Radioactive antibody fragment may help scientists identify artery deposits
Creating a radioactive antibody fragment may allow scientists to identify fat and debris deposits in artery walls that are most likely to rupture and cause heart attacks, according to a new study in Circulation: Research, an American Heart Association journal.
Of the more than 17 million annual cardiovascular deaths worldwide, most result from ruptured plaque. "The detection of vulnerable coronary plaques is a major clinical challenge because it would allow preventive patient management prior to a heart attack," said Alexis Broisat, Ph.D., the study's lead author and a post-doctoral fellow at the University of Grenoble in France. "In clinical practice, there is currently no early, reliable and noninvasive tool allowing such detection."
The researchers created radioactive antibody fragments called nanobodies that attached to particles in artery plaque called vascular cell adhesion molecule-1 (VCAM1).
"Nanobodies constitute a promising new class of radiotracers for cardiovascular imaging," Broisat said. Ongoing inflammation in a plaque deposit is a crucial sign that the plaque may rupture, and VCAM1 plays a major role in the inflammation process.
In laboratory tests, the radioactive nanobodies were attracted to VCAM-1.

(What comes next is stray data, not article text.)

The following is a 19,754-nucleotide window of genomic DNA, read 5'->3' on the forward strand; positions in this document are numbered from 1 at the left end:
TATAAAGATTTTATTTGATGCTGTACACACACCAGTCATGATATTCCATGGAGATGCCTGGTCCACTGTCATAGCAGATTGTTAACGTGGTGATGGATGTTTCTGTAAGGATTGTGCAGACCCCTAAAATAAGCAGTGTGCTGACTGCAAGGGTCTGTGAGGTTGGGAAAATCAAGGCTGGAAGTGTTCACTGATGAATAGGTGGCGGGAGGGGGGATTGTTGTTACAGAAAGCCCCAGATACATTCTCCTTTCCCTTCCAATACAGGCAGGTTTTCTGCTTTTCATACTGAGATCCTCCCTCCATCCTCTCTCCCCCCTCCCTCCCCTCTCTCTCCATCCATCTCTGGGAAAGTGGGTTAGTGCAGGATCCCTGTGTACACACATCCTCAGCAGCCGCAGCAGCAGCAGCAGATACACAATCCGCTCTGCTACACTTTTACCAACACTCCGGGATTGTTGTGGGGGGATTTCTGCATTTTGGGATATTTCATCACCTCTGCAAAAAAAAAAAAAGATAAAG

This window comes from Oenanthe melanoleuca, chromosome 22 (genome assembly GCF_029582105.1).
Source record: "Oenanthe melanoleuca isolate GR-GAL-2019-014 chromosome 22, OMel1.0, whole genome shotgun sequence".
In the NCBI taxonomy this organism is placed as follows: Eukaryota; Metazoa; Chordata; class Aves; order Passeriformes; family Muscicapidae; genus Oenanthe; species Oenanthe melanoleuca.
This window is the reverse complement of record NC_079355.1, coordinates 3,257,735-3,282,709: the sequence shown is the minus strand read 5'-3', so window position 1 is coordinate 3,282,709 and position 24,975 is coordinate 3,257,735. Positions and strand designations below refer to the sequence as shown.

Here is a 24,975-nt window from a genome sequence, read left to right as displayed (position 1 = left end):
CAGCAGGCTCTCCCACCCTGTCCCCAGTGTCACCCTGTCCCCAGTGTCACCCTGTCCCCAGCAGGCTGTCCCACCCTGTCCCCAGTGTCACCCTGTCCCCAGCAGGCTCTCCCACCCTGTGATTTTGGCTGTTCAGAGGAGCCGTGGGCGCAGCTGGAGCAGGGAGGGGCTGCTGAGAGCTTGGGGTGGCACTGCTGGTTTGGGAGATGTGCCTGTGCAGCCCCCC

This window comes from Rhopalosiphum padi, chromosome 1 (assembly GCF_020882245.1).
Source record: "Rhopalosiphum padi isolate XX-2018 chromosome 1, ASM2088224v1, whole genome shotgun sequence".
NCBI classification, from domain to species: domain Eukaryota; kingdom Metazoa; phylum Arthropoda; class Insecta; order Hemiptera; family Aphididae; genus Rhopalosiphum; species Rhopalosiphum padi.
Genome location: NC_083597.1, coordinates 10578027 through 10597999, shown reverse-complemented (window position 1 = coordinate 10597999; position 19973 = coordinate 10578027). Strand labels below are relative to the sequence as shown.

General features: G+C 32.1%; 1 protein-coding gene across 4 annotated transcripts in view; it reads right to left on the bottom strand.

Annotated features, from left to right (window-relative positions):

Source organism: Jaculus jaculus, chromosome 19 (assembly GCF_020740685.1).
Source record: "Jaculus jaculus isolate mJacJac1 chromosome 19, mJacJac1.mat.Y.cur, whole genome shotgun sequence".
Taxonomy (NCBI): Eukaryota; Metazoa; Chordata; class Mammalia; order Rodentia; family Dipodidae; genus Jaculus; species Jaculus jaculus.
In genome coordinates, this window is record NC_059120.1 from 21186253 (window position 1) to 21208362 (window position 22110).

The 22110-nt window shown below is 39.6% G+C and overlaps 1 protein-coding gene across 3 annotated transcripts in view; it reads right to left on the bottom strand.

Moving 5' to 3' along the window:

In animal tests, researchers injected a solution containing the radioactive particles into the blood stream of mice with artery plaques. They then used a single-proton emission computed tomography (SPECT/CT) imaging scan to detect the radioactive particles.
The nanobodies attached to VCAM-1 expressing tissues. Following radiolabeling, some of the nanobodies remained stable in the laboratory and in mouse blood for six hours. This allowed imaging of the mice up to three hours after nanobody injection. These scans revealed plaques in the animals' aortic arches.
If approved for human use, physicians can inject nanobodies into patients to determine if they are at risk of plaque rupture.
"The early detection of trouble looming ahead could trigger steps for intervention, possibly involving the aggressive modulation of risk factors," according to an editorial accompanying the report by Matthias Nahrendorf, M.D., Ph.D., Jason R. McCarthy, Ph.D., and Peter Libby, M.D., of Harvard Medical School in Boston, Mass.
Before the imaging concept can be used regularly, researchers must conduct toxicology studies, produce clinical-quality material and determine whether the radiotracer technique is safe, beneficial and cost effective.
Broisat and his colleagues are planning clinical studies of the radiotracer technique to address these issues, including whether the anti-VCAM1 nanobodies can trigger adverse immune system reactions in people.